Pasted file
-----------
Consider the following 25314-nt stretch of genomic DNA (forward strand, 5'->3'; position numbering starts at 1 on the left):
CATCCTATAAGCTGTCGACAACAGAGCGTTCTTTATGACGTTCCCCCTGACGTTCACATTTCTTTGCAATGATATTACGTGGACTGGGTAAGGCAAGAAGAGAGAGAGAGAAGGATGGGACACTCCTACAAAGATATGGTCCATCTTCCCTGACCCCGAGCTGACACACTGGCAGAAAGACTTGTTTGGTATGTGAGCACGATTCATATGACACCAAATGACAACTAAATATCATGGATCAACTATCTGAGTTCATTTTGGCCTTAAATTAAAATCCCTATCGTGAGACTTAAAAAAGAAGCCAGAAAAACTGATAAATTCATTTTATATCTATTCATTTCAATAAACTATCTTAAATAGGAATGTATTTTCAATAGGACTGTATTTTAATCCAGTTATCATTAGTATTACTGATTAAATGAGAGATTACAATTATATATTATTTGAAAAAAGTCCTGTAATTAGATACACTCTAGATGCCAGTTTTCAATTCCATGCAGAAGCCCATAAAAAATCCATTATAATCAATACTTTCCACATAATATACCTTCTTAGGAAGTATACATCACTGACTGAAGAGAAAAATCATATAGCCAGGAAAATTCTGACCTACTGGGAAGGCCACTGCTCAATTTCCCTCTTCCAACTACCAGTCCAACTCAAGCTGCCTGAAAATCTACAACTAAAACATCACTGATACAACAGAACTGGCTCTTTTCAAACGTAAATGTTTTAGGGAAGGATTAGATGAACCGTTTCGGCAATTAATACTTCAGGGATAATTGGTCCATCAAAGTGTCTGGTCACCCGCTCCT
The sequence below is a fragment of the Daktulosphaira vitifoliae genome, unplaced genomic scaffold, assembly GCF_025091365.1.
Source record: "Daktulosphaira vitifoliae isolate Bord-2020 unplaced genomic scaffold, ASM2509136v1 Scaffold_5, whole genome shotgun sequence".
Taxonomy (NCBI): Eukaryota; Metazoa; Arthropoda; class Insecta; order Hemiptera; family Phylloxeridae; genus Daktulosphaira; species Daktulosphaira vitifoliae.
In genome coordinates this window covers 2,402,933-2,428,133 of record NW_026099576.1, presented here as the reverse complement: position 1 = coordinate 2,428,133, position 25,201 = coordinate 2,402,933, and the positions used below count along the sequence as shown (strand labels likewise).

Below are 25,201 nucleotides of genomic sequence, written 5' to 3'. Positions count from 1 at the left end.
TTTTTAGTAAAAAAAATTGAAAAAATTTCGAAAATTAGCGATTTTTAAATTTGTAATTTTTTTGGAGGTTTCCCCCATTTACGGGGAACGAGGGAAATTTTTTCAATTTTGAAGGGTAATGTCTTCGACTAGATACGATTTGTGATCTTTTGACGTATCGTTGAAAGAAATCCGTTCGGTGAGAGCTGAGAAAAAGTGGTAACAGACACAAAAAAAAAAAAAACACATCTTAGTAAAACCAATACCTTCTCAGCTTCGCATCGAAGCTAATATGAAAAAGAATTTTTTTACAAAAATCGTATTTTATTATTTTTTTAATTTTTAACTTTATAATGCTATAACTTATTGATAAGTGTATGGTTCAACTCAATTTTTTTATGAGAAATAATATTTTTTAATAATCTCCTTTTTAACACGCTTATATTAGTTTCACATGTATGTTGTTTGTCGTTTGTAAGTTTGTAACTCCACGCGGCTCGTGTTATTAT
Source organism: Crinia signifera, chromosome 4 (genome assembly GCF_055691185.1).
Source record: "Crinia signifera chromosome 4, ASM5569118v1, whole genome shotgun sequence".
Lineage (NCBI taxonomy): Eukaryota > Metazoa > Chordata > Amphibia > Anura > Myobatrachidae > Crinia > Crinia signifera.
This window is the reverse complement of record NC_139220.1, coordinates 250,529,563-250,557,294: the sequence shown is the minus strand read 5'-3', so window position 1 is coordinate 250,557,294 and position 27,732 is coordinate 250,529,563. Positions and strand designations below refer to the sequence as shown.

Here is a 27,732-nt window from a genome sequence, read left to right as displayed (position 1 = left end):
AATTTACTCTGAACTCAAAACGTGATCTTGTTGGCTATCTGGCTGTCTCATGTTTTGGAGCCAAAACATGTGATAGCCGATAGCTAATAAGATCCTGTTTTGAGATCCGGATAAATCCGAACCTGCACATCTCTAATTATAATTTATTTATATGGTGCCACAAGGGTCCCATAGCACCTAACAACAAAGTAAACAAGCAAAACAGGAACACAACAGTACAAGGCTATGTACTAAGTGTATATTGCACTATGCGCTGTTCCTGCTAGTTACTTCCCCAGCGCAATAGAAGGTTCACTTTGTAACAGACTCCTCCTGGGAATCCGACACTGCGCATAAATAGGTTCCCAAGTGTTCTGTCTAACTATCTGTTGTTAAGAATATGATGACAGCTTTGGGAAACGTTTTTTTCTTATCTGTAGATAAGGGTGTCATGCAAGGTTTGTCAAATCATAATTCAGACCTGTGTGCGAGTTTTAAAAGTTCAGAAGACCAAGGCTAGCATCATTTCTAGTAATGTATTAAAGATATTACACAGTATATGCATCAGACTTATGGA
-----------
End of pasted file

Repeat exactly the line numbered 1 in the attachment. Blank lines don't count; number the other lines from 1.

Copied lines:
Consider the following 25314-nt stretch of genomic DNA (forward strand, 5'->3'; position numbering starts at 1 on the left):